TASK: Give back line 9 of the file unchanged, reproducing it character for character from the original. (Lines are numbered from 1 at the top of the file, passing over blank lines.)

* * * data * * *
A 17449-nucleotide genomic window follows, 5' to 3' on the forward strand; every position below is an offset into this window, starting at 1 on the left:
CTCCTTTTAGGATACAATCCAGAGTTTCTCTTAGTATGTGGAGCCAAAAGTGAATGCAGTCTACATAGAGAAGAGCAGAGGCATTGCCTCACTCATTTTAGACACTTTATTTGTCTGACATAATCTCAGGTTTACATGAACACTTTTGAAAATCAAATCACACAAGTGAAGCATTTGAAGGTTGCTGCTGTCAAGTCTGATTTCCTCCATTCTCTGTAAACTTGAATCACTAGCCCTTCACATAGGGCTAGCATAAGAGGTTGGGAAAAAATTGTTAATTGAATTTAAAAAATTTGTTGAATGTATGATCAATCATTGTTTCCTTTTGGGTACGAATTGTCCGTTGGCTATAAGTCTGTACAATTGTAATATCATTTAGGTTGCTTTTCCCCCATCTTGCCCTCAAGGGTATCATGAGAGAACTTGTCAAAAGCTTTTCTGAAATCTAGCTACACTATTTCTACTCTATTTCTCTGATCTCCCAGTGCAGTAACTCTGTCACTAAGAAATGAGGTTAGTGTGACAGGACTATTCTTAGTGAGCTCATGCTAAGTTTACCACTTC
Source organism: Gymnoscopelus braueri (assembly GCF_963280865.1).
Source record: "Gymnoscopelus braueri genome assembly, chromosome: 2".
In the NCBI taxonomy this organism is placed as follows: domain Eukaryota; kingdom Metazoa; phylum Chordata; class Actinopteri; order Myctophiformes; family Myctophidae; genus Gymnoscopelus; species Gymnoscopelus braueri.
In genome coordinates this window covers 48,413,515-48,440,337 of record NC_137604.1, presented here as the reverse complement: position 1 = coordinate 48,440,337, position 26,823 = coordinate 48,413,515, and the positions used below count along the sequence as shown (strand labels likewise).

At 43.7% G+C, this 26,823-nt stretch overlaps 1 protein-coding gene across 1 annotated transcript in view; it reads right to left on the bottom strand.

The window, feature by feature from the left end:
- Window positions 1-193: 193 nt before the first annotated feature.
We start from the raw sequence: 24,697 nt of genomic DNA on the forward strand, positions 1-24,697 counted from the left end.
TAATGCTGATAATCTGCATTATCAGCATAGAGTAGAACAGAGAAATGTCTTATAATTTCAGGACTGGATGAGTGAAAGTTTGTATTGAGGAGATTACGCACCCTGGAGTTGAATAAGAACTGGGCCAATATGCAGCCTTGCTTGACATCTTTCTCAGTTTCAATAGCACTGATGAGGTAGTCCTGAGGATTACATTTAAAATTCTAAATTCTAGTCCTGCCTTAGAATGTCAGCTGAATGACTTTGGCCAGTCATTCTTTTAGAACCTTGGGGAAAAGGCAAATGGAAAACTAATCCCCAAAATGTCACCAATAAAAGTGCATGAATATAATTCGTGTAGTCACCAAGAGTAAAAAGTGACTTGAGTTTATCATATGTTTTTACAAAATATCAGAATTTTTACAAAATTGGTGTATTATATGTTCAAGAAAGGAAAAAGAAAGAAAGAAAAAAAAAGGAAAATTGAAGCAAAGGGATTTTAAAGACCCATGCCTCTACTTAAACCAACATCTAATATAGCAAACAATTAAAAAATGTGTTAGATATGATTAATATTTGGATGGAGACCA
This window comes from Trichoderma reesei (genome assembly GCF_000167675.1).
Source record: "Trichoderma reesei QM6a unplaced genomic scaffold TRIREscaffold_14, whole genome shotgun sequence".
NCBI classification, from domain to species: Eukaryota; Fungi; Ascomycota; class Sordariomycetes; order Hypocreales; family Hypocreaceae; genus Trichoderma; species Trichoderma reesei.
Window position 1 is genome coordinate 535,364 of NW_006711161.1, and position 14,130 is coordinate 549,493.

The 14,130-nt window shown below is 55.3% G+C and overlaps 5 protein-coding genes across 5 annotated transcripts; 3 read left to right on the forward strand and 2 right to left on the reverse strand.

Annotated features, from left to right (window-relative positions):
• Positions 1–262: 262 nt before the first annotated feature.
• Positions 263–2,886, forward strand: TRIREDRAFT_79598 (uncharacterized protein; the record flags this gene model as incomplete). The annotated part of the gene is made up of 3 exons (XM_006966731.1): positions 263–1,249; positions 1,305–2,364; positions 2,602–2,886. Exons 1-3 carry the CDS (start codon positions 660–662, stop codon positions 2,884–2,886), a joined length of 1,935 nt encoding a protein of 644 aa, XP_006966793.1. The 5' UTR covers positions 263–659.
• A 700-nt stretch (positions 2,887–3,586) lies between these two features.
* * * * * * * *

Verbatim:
- Window positions 1-193: 193 nt before the first annotated feature.